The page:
INSIDE THE STEPHENSON HOUSE - September 25, 2002
Hi! Henry the Stephenson House mouse is back again. And,
I am very glad to be back after my near mishap with that big grey cat!
I can relax now 'cause I heard that the big cat found a friend and left
town. Hey friends, be sure and watch the progress at my house these days!
I heard Carol say that E.J. and his crew plan to put the windows in very,
very soon and hang the front shutters. Oh boy, "my" house going
to look fantastic! The big new window above the front door sure looks
Let's talk about Philip Fix, the man who bought Col. Ben's
house from the Birks in 1839. Fix, born in Alsace Lorraine in 1785, was
a Calvary Captain under Napoleon throughout the Russian campaign. Uncle
Thomas told us about the huge sabre that Philip Fix carried during Napoleon's
siege and burning of Moscow in 1812. He said Philip had the really BIG
sabre in his house on S. Buchanan and it sure looked like it could really
hurt somebody! Suzanne from the Madison County Museum said the engraved
sabre with leather and metal case were donated to the Museum by Philip's
grandson, Adolphus Wolf, and we should come take a look. I am going up
there next Sunday to see if that saber is as big as Uncle Thomas said!
Fix came to the United Stated with his wife Henrietta
and daughter Caroline in 1837.
When he arrived in Belleville he had over $6,000 in cash mostly earned
while he was in the Army. The family moved to Edwardsville in 1839 when
he bought Col. Ben's house. His daughter Caroline had married Frederick
A. Wolf in Belleville in 1838 and they also came to Edwardsville. Now,
in 1845 Philip Fix deeded his property to his daughter Caroline and husband
Frederick. Carol said she read the deed and it refers to Caroline and
Frederick A. Wolf as "now of the City of Philadelphia and the Commonwealth
of Pennsylvania". Henry here thinks Philip probably knew he could
get his daughter and grandchildren back to Illinois by giving them a big
house and land!!
Henry here knows there are two reservations in the deed
when Philip deeded the property to Caroline for "natural love and
affection" and $1.00. The reservations were that Fix had the sole
right and privilege to use and occupy the second floor of the Brick dwelling
house as well as the garden attached to the house for and during his natural
life. Philip Fix lived for another 23 years!
The researchers could not find an occupation for Fix and
then they checked the census records. He is not shown in 1840, but the
1850 the census shows him as a vintner, like in wine, and when Philip
was 75 years old the 1860 census shows his occupation as "nothing".
Guess retirement was not a real word at that time!
Frederick A. Wolf met Caroline when he was working in
the "Lateiner" settlement in Shiloh. This was a Latin farming
community and Frederick soon saw that this was not exactly profitable
farming. He and Caroline came to Edwardsville where he engaged in farming,
fruit growing and distilling. His vineyards were reported to be the most
extensive and productive ones in the county. Uncle Thomas used to tell
stories about Frederick and his father-in-law Fix burning many candles
as they talked into the night about their vineyards.
The Wolf family added the "ell" addition to
Col. Ben's house around 1845. They removed the original kitchen on the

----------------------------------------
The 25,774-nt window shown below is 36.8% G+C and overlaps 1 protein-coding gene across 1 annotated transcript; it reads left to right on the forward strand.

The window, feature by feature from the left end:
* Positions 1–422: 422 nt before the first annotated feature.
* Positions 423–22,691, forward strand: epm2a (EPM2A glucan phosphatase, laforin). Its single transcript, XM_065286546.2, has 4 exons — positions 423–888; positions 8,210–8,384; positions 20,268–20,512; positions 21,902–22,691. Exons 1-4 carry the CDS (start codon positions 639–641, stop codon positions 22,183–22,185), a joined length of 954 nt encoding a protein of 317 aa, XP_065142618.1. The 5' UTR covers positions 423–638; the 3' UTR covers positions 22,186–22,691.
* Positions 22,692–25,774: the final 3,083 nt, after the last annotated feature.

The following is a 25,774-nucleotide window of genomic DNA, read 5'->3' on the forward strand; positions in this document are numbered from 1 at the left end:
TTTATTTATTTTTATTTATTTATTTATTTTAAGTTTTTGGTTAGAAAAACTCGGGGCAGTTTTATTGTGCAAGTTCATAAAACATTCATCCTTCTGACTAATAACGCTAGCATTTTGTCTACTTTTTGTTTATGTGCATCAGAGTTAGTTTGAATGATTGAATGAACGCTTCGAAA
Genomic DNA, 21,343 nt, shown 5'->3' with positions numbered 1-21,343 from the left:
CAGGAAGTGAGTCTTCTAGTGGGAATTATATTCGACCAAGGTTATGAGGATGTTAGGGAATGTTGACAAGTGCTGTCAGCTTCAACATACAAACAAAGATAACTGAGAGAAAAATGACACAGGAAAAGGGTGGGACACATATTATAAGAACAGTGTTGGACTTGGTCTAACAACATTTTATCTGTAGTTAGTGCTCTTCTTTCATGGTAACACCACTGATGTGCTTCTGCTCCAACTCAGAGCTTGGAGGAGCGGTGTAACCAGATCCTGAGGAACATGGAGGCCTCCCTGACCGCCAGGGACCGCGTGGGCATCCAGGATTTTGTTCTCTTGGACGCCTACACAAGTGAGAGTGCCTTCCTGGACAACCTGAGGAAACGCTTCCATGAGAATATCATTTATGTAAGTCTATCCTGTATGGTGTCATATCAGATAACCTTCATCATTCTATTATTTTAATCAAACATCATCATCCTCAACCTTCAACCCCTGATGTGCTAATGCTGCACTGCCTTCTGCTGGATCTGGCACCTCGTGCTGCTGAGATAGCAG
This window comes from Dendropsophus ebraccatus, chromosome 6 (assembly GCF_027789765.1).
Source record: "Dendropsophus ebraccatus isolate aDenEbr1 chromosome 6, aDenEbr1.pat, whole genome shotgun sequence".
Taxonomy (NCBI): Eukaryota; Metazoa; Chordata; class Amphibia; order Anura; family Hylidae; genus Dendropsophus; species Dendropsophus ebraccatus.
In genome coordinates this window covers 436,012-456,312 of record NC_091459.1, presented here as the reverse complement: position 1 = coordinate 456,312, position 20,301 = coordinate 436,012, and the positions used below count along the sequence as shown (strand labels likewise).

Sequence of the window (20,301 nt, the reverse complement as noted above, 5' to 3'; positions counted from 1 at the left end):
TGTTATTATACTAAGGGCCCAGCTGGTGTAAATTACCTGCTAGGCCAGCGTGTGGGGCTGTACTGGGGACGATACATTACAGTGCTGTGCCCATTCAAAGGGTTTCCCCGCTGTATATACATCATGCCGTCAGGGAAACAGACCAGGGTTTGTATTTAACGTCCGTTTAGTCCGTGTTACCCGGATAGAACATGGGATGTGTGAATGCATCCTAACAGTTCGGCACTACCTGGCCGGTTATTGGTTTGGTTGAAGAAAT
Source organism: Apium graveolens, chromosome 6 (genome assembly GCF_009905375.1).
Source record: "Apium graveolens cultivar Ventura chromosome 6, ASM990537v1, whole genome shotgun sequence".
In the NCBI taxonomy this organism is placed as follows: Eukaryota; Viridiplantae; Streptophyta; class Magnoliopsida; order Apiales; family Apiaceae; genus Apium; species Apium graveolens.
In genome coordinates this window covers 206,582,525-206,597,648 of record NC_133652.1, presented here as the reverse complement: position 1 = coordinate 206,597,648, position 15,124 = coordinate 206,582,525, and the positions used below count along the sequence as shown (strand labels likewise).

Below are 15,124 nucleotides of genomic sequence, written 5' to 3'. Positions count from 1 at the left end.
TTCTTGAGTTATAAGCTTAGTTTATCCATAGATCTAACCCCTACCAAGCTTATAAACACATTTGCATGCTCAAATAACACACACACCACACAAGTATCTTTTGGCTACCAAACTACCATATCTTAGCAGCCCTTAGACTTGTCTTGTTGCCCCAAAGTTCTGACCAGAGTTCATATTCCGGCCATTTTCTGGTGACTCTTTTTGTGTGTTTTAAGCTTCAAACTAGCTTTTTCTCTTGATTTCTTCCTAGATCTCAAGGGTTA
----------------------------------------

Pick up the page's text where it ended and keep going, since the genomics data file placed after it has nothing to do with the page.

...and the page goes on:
west side of the house and built the two story addition which extended
out on the west side of the house, as it does today. Now there was ample
room for the five Wolf children. Remember, Grandpa Philip Fix occupied
the second floor of Col. Ben's house so they did need additional room!
Frederick Wolf and his sons purchased and farmed a lot
of adjacent land over the years. Caroline Fix Wolf died in 1877 and two
years later Frederick sold his home and all property to his sons Adolphus
P. and Frederick W. Wolf for $18,460.00. In 1880 they organized the Wolf
Coal Mining Company which they sold to the Madison Coal Company ten years
later. After the sale the brothers went back to farming.
Philip and Henrietta Fix are buried in the Wolf family
plot at Woodlawn cemetery. Henrietta was the first burial in the Wolf
plot when she died in 1846. Philip Fix died in 1868 at the age of eighty-three
and is buried next to his wife. Caroline Fix Wolf, fifty-eight years old
when she died in 1877, and her husband Frederick, who died in 1898 at
age eighty-five are buried side by side in the Wolf plot. The Wolf family
burial plot began in 1846 with the death of Henrietta. This plot was later
sold and became Woodlawn Cemetery.
Around the time the brothers sold the coal company Adolphus
sold his share of the house and property to his brother Frederick W. Wolf.
Frederick, his wife Anna Caroline and their daughter Elsa, lived in Col.
Ben's house until 1909. Frederick W. died in 1902 and in 1909 his widow
Anna sold the property to J. Francis Dickmann and his wife Karolina. The
Dickmann family raised eight children in Col. Ben's house. Henry will
talk about this family next time.
Henry here just heard about some new information about
the Stephenson's who went to Columbia, Missouri. I am going to hitch a
ride down that way, find Cousin Elzey and see if there really is new information.
Ole' Henry will not stay away long because Wilma Jene
and some great chefs are going to be cooking Kentucky Burgoo (that's an
old time stew) in a copper kettle over an open fire at "my"
house on October 19. I heard Mary and Sally talking about a yarn dyer,
a lady with a spinning wheel and maybe a loom lady being here. And, Sid
will be churning butter! The Burgoo is a fund raiser for the Friends of
the Stephenson House. Sure hope you all come by to eat Burgoo and at the
same time see the artisans and Take-A-Peek at Col. Ben's house. Hey, I
will be back for that Burgoo for sure!!
See ya later,